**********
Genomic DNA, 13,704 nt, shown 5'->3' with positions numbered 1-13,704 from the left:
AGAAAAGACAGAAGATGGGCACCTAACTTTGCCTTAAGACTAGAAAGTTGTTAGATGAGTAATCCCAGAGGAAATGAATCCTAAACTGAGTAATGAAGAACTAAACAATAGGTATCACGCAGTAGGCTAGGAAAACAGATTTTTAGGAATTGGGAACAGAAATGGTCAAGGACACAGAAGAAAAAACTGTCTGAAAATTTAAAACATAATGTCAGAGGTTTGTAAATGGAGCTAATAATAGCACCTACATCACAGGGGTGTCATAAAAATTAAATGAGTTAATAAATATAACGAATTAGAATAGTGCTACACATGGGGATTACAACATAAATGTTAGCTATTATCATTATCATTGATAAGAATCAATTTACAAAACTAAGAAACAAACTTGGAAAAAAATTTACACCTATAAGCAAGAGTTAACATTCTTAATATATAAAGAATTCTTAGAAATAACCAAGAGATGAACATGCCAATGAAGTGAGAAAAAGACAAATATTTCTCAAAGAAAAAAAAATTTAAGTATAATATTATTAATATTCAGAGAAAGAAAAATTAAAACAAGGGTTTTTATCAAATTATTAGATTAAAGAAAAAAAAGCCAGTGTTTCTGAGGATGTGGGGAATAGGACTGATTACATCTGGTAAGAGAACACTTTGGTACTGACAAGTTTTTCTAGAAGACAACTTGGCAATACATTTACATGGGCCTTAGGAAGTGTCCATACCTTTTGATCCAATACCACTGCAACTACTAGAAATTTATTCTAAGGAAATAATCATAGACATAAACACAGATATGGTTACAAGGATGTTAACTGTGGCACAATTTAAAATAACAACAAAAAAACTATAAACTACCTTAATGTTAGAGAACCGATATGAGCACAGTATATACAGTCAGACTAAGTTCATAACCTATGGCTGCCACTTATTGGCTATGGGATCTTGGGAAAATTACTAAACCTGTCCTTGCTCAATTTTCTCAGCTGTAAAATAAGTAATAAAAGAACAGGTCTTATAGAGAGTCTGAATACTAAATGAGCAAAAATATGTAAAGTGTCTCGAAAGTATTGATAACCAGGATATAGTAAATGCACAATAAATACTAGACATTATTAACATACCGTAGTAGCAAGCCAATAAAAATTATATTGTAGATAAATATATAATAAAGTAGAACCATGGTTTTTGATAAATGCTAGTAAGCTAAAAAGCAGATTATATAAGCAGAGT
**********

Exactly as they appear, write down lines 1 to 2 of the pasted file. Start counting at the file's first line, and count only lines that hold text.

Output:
Genomic DNA, 13,704 nt, shown 5'->3' with positions numbered 1-13,704 from the left:
AGAAAAGACAGAAGATGGGCACCTAACTTTGCCTTAAGACTAGAAAGTTGTTAGATGAGTAATCCCAGAGGAAATGAATCCTAAACTGAGTAATGAAGAACTAAACAATAGGTATCACGCAGTAGGCTAGGAAAACAGATTTTTAGGAATTGGGAACAGAAATGGTCAAGGACACAGAAGAAAAAACTGTCTGAAAATTTAAAACATAATGTCAGAGGTTTGTAAATGGAGCTAATAATAGCACCTACATCACAGGGGTGTCATAAAAATTAAATGAGTTAATAAATATAACGAATTAGAATAGTGCTACACATGGGGATTACAACATAAATGTTAGCTATTATCATTATCATTGATAAGAATCAATTTACAAAACTAAGAAACAAACTTGGAAAAAAATTTACACCTATAAGCAAGAGTTAACATTCTTAATATATAAAGAATTCTTAGAAATAACCAAGAGATGAACATGCCAATGAAGTGAGAAAAAGACAAATATTTCTCAAAGAAAAAAAAATTTAAGTATAATATTATTAATATTCAGAGAAAGAAAAATTAAAACAAGGGTTTTTATCAAATTATTAGATTAAAGAAAAAAAAGCCAGTGTTTCTGAGGATGTGGGGAATAGGACTGATTACATCTGGTAAGAGAACACTTTGGTACTGACAAGTTTTTCTAGAAGACAACTTGGCAATACATTTACATGGGCCTTAGGAAGTGTCCATACCTTTTGATCCAATACCACTGCAACTACTAGAAATTTATTCTAAGGAAATAATCATAGACATAAACACAGATATGGTTACAAGGATGTTAACTGTGGCACAATTTAAAATAACAACAAAAAAACTATAAACTACCTTAATGTTAGAGAACCGATATGAGCACAGTATATACAGTCAGACTAAGTTCATAACCTATGGCTGCCACTTATTGGCTATGGGATCTTGGGAAAATTACTAAACCTGTCCTTGCTCAATTTTCTCAGCTGTAAAATAAGTAATAAAAGAACAGGTCTTATAGAGAGTCTGAATACTAAATGAGCAAAAATATGTAAAGTGTCTCGAAAGTATTGATAACCAGGATATAGTAAATGCACAATAAATACTAGACATTATTAACATACCGTAGTAGCAAGCCAATAAAAATTATATTGTAGATAAATATATAATAAAGTAGAACCATGGTTTTTGATAAATGCTAGTAAGCTAAAAAGCAGATTATATAAGCAGAGT